What a time of year to have the flu. And although Christmas has come and gone, work deadlines keep bearing down on me. Like the dying cowboys who tie themselves into the saddle to keep from falling off the horse, I have propped myself against my desk, determined to finish my push before the New Year.
I just can’t seem to get warm. Now, if you’ve ever been over to our house, you know we like to keep it a little on the cool side. I’m from thrifty stock and don’t believe in wasting precious resources like heating oil. So to survive the winter season inside our house, I put on a sweater. And long johns, and bob-cratchett gloves. Honestly, it’s not that bad. There were only a couple of days last winter when it was cold enough to need a cap.
But since I’ve been sick, the heater’s been on. And I’m not talking thrift-mode. I’m talking full blast, open throttle. And I’ve doubled the usual layers of sweaters, but I remain chilled. Sitting on a heating pad has helped. I’ve got two of them so I’m considering wearing one for a hat.
My little neighbor girl came over last night, around dusk, for a visit. I peered at her through the screen door, snuffling in a germy Kleenex. I wanted to groan, “Go away — save yourself.”
But her impish smile won me over, like it always does. I told her I had a terrible cold. It didn’t faze her. I told her I had the worst flu ever and I was sure it was contagious. She just looked up at me through the screen door and smiled.
“You need help feeding the geese?” She asked.
I felt tearfully grateful. If you know me, you know I have a tendency to be a little dramatic, but I honestly, this flu has had me barely been able to drag. This stuff has sapped me down to the core. Just the thought of slogging down to the goose pen and back had me feeling worn out. I knew I could make it down there, and probably be able to get everybody fed, but getting back up the hill was going to be difficult. Mama would probably drive by sometime around dusk and find me frozen to death by the propane tank.
But here on my front porch stood a little Christmas angel, appearing just in time to save me from a dismal fate. She could at least go for help if I was unable to make it up the hill. Maybe she could get the dog, hook her up, and pull me out like a dogsled. At the very least, it was good to have company.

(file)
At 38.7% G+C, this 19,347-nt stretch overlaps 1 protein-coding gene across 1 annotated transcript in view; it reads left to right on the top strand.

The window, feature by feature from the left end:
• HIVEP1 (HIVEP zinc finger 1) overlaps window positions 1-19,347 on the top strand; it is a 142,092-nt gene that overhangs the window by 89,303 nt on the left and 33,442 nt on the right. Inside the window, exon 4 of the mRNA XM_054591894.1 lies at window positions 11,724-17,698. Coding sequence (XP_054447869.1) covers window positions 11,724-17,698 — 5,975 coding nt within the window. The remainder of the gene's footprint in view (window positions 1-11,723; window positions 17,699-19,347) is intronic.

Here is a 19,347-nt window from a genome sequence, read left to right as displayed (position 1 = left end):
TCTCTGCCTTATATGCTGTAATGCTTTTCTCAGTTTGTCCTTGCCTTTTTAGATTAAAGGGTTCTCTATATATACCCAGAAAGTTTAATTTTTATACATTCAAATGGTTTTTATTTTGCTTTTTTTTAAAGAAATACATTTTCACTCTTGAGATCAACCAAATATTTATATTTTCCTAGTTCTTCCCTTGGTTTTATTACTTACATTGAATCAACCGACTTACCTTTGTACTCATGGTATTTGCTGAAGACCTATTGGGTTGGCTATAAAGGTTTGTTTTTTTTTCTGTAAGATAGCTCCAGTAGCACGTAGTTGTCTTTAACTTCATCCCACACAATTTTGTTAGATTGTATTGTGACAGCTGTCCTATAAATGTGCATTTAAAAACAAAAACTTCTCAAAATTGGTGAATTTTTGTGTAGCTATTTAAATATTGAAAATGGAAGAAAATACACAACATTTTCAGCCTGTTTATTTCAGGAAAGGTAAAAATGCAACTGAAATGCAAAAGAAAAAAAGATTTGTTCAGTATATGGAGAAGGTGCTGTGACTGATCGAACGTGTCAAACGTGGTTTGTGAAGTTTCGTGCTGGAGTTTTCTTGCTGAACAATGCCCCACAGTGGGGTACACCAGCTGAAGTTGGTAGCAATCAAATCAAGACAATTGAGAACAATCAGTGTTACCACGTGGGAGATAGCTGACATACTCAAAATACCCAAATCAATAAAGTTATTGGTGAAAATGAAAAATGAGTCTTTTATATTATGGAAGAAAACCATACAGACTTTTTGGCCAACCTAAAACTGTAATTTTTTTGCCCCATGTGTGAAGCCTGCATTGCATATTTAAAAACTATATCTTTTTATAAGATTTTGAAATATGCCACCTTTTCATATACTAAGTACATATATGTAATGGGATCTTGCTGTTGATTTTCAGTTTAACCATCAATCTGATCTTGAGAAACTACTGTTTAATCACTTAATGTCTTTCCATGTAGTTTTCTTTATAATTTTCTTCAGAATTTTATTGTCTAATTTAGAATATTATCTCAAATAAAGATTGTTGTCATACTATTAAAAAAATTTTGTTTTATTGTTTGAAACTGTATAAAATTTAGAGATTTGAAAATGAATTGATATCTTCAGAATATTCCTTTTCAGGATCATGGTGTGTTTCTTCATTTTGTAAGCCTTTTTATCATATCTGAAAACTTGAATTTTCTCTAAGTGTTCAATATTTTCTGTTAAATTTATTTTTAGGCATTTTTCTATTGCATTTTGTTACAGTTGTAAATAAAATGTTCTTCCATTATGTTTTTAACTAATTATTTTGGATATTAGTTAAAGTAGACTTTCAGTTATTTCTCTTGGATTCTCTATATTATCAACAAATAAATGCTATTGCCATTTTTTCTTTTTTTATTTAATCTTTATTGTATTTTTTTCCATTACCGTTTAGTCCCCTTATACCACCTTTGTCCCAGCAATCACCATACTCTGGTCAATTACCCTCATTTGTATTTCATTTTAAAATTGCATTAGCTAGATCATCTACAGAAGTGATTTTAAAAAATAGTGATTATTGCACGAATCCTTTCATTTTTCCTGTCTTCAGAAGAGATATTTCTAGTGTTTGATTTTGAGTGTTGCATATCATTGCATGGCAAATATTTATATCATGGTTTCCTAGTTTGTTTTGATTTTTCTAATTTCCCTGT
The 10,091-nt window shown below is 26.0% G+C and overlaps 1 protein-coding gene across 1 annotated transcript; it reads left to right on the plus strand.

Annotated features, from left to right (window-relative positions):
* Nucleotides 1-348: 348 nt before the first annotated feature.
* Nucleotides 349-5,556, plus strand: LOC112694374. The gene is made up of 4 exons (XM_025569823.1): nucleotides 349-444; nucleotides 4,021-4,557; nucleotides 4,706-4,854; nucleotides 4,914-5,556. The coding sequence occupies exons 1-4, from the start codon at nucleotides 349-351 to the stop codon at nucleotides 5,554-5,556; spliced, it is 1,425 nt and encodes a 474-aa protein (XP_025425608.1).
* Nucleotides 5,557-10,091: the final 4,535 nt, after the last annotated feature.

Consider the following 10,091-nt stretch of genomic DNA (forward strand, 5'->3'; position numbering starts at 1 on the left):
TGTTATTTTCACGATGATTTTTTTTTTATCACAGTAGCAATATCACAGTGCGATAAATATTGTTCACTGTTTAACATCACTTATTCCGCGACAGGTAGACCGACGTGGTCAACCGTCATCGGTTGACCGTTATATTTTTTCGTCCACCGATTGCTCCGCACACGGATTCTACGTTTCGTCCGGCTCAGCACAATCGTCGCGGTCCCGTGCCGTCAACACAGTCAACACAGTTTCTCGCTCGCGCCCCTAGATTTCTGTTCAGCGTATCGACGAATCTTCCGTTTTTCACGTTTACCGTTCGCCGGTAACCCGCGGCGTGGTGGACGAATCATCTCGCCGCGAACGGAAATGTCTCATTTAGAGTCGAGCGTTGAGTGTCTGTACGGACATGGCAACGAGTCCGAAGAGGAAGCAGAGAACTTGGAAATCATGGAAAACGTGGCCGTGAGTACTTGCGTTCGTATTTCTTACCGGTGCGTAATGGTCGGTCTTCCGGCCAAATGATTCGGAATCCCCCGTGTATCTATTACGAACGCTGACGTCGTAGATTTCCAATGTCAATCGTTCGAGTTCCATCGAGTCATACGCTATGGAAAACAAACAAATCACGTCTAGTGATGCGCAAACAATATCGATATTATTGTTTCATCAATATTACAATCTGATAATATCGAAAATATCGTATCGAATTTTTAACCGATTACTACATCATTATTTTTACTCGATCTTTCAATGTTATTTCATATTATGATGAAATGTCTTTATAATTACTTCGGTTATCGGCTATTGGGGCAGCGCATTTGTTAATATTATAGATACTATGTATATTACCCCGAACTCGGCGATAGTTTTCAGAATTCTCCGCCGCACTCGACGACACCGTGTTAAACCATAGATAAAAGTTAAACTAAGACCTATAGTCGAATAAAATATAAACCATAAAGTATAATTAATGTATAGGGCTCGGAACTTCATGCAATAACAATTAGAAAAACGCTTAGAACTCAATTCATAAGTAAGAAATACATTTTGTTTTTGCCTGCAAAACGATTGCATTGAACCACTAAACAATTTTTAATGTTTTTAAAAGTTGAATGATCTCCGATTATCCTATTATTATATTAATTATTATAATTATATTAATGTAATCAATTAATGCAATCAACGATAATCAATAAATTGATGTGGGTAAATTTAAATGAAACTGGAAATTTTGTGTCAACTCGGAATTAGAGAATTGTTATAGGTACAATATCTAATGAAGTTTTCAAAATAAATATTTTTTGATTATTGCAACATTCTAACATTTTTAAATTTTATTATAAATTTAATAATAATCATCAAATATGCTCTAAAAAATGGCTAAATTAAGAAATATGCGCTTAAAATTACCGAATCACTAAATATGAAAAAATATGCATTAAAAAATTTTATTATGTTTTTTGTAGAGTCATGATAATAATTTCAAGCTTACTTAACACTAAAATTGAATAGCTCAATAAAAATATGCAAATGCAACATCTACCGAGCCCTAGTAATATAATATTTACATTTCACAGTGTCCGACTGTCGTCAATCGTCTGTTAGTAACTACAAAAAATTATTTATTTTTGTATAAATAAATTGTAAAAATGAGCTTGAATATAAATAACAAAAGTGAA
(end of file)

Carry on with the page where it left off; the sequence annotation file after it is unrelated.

“I’ll meet you around back.” I told her.
I had to put on my additional layers of clothes — insulated overalls, down ski jacket, a boggin and a scarf over the top of it all. I looked like the “Staypuff Marshmellow Man,” but I was warm at last.
It was still a little early for the birds to go up. The geese honked bitterly and decided they weren’t ready to turn in. They took off across the yard, in the wrong direction of the pen. Last think I wanted to do was engage in a wild goose chase. But that little girl faded over to the side and herded them back toward the gate. When we got to the feed room, I unlatched the door and she took over. She bustled in and dipped out a full can of corn, luring the reticent birds down to the pen. I watched as she sprinkled the corn and closed the gate behind the last of the chickens.
Then she came back up and fed the dog. I felt like a waste of skin as I leaned against the barn and watched through bleary, watering eyes.
Finally everybody was fed and it was time to go back to the house. She walked along chipping about how glad she was that school was out. I asked her if she’d been a good girl in anticipation of Santa coming. She told me that she’d not been very good, but she was hoping that helping me feed the chickens would push her back onto the “good girl” list for next year. That made me laugh and I realized I felt better than I had in several days.
The crisp air and the little girl’s visit were like a dose of tonic. I grinned back at her and laughed again. Instead of me giving her my rotten cold, the little girl had given me something — the Holiday Spirit. And that’s always good for what ails you.
Gentry, a Carroll County resident, writes a weekly column for the Times-Georgian.